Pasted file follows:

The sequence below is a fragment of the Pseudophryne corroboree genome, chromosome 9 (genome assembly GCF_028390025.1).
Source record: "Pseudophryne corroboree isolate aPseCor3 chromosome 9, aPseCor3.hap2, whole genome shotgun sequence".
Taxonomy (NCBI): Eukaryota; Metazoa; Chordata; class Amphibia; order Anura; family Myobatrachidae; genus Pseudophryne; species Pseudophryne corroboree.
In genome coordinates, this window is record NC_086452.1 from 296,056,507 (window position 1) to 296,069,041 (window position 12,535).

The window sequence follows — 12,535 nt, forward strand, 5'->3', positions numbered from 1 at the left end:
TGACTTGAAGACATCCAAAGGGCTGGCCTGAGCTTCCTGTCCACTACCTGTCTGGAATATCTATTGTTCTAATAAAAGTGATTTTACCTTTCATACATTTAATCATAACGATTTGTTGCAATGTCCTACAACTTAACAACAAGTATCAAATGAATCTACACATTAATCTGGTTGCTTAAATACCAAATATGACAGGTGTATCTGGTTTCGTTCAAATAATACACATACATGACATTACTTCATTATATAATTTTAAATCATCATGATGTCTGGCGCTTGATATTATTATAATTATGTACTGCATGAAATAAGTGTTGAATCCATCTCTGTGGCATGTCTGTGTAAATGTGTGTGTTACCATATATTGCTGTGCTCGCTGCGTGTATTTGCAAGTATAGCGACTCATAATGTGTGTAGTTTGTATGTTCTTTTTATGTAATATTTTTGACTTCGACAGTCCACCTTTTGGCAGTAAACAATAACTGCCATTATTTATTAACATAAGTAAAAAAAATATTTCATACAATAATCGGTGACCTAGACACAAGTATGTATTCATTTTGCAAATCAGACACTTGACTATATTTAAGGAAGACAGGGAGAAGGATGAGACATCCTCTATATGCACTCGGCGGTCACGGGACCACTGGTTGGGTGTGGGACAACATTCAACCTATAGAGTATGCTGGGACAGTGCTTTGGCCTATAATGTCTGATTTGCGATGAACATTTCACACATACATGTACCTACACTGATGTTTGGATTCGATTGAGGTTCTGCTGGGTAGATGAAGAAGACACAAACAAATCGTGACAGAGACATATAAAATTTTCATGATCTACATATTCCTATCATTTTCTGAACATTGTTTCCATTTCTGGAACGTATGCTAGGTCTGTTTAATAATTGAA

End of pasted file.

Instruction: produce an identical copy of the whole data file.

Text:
The sequence below is a fragment of the Pseudophryne corroboree genome, chromosome 9 (genome assembly GCF_028390025.1).
Source record: "Pseudophryne corroboree isolate aPseCor3 chromosome 9, aPseCor3.hap2, whole genome shotgun sequence".
Taxonomy (NCBI): Eukaryota; Metazoa; Chordata; class Amphibia; order Anura; family Myobatrachidae; genus Pseudophryne; species Pseudophryne corroboree.
In genome coordinates, this window is record NC_086452.1 from 296,056,507 (window position 1) to 296,069,041 (window position 12,535).

The window sequence follows — 12,535 nt, forward strand, 5'->3', positions numbered from 1 at the left end:
TGACTTGAAGACATCCAAAGGGCTGGCCTGAGCTTCCTGTCCACTACCTGTCTGGAATATCTATTGTTCTAATAAAAGTGATTTTACCTTTCATACATTTAATCATAACGATTTGTTGCAATGTCCTACAACTTAACAACAAGTATCAAATGAATCTACACATTAATCTGGTTGCTTAAATACCAAATATGACAGGTGTATCTGGTTTCGTTCAAATAATACACATACATGACATTACTTCATTATATAATTTTAAATCATCATGATGTCTGGCGCTTGATATTATTATAATTATGTACTGCATGAAATAAGTGTTGAATCCATCTCTGTGGCATGTCTGTGTAAATGTGTGTGTTACCATATATTGCTGTGCTCGCTGCGTGTATTTGCAAGTATAGCGACTCATAATGTGTGTAGTTTGTATGTTCTTTTTATGTAATATTTTTGACTTCGACAGTCCACCTTTTGGCAGTAAACAATAACTGCCATTATTTATTAACATAAGTAAAAAAAATATTTCATACAATAATCGGTGACCTAGACACAAGTATGTATTCATTTTGCAAATCAGACACTTGACTATATTTAAGGAAGACAGGGAGAAGGATGAGACATCCTCTATATGCACTCGGCGGTCACGGGACCACTGGTTGGGTGTGGGACAACATTCAACCTATAGAGTATGCTGGGACAGTGCTTTGGCCTATAATGTCTGATTTGCGATGAACATTTCACACATACATGTACCTACACTGATGTTTGGATTCGATTGAGGTTCTGCTGGGTAGATGAAGAAGACACAAACAAATCGTGACAGAGACATATAAAATTTTCATGATCTACATATTCCTATCATTTTCTGAACATTGTTTCCATTTCTGGAACGTATGCTAGGTCTGTTTAATAATTGAA